There are quite a few tributes to Native-Americans under review that were always intended to be in salutation. The Alarm, depicting a Native-American couple, is dedicated in gratitude to the Ottawa Nation. A Signal of Peace, by Cyrus Dallin, came from the Utah-born artist's lifelong admiration for Native-Americans. First displayed in the Paris Salon, A Signal of Peace was purchased by prominent Chicago attorney, Lambert Tree. The statue was installed in Lincoln Park in 1894, a memorial to those "oppressed and robbed by government agents, deprived of their lands... shot down by soldiery in wars fomented for the purpose of plundering and destroying their race, and finally drowned by the ever westward tide of population."

If there's any proof that we shouldn't be afraid of change, it's the William McKinley monument. Produced shortly after the President's 1901 assassination, it was made by melting down an existing bronze statue of Columbus, and the McKinley was put in its place. A frequent critique is that removing statues is a way of erasing history, and this example shows how spurious that is. The point of reviewing public art is to distinguish propaganda from legitimate history. The next is to consider which history is worth celebrating. Over time, society's perspectives shift, and the tributes that seemed pertinent in my grandparents' time are sometimes irrelevant to the present.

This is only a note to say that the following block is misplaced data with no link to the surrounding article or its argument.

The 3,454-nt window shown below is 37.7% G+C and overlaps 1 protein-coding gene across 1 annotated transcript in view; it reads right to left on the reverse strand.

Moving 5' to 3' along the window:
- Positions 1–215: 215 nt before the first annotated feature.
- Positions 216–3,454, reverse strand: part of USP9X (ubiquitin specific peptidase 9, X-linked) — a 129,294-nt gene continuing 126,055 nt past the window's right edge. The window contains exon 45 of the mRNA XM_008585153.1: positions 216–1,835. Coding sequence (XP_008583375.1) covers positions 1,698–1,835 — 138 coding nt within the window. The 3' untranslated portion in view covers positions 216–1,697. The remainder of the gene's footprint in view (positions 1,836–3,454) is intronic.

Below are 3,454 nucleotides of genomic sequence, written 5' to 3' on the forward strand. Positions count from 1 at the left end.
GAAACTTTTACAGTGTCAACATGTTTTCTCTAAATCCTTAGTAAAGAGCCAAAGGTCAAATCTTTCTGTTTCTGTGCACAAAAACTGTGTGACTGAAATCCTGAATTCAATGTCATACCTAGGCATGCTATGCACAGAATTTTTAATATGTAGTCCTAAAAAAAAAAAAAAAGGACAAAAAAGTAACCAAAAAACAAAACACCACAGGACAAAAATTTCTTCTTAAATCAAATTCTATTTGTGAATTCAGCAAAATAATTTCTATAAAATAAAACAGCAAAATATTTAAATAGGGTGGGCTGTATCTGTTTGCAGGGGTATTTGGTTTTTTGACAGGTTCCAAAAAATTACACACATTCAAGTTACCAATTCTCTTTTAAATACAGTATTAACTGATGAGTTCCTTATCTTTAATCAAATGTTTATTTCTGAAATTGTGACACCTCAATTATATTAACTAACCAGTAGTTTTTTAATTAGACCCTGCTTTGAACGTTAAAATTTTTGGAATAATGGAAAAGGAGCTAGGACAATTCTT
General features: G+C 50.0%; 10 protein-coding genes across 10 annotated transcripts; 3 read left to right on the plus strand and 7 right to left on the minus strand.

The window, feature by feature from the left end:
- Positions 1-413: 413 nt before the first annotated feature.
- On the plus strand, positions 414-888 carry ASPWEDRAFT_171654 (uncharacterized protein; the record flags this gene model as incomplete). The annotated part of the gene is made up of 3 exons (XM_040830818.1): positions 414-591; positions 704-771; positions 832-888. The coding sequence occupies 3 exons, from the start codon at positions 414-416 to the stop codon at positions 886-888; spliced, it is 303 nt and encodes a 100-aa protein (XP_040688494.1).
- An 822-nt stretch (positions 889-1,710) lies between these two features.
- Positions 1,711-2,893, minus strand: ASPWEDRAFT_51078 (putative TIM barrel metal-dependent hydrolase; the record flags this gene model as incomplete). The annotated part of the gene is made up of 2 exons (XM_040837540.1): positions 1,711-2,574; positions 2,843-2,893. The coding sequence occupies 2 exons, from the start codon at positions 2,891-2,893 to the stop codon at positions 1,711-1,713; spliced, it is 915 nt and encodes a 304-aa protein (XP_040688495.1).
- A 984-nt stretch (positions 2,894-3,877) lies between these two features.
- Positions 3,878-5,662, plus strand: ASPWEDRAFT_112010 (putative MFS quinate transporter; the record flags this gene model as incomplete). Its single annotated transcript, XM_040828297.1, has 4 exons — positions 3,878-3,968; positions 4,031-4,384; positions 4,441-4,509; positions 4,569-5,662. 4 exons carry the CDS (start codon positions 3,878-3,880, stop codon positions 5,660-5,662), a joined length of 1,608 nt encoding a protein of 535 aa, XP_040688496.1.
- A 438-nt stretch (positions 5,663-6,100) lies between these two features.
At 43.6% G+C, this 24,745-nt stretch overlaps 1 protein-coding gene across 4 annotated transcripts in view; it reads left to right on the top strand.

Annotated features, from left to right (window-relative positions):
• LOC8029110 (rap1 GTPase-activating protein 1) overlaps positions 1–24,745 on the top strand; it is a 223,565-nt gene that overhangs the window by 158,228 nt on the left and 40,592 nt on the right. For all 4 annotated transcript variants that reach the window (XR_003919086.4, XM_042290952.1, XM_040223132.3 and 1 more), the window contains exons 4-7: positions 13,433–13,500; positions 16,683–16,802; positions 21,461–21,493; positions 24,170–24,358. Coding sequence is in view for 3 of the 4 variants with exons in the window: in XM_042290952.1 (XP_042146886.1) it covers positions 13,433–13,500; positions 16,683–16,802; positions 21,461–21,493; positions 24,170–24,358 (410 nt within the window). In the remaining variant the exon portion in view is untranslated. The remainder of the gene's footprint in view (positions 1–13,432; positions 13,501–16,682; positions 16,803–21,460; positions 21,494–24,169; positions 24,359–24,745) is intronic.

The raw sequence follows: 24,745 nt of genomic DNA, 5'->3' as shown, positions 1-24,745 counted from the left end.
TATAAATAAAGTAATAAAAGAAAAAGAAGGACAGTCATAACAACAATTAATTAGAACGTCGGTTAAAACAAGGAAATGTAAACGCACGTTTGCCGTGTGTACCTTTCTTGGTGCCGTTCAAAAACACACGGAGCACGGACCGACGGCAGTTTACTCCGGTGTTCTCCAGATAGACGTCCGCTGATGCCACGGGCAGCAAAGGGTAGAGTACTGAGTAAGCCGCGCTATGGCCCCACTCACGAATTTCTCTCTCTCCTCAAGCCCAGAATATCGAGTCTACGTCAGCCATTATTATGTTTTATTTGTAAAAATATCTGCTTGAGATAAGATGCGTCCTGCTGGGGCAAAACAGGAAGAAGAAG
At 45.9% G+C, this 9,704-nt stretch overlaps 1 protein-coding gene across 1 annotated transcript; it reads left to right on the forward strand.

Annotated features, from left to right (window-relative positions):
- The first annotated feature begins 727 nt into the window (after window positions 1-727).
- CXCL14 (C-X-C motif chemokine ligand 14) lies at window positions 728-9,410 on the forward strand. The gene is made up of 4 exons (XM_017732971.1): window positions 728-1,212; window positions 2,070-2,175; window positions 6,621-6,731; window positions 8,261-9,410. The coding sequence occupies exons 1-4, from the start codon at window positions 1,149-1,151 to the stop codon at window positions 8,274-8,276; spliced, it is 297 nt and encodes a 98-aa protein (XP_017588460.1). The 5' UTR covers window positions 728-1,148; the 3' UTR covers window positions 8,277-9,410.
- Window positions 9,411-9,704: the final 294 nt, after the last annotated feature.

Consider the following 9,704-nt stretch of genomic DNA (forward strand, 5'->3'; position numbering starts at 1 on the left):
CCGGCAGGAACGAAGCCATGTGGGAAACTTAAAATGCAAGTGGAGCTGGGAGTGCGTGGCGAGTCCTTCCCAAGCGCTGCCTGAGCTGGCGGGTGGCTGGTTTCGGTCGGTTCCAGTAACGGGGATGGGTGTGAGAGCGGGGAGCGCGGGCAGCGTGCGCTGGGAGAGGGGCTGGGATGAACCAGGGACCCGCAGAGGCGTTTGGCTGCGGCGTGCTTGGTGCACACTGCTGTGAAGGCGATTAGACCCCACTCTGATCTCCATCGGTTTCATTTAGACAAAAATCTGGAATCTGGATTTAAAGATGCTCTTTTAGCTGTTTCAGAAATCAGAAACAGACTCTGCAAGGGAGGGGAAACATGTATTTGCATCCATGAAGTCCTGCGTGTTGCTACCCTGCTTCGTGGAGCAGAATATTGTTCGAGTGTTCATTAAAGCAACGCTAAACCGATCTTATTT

Who we choose to exalt, or not, through public tributes says something about the time and place that produce them. That's the reason Westerners saw liberation in the toppling of statues of Vladimir Lenin and Saddam Hussein. Chicago has a terrible history of failing to honor the local contributors of the arts who impact the world, and that's largely rooted in bigotry and snobbery. Chicago's best writers have long made a point of writing about the city with an unflinching realism descended from Zola, which might explain why there's little in the way of public appreciation for Studs Terkel, Richard Wright, Upton Sinclair, and Nelson Algren. Even worse are the lacking public acknowledgements of the immeasurable gifts Black Chicago has contributed to music. If there's a fear of losing history when irrelevant monuments are destroyed, then there’s certainly a blank space when other parts of history are ignored.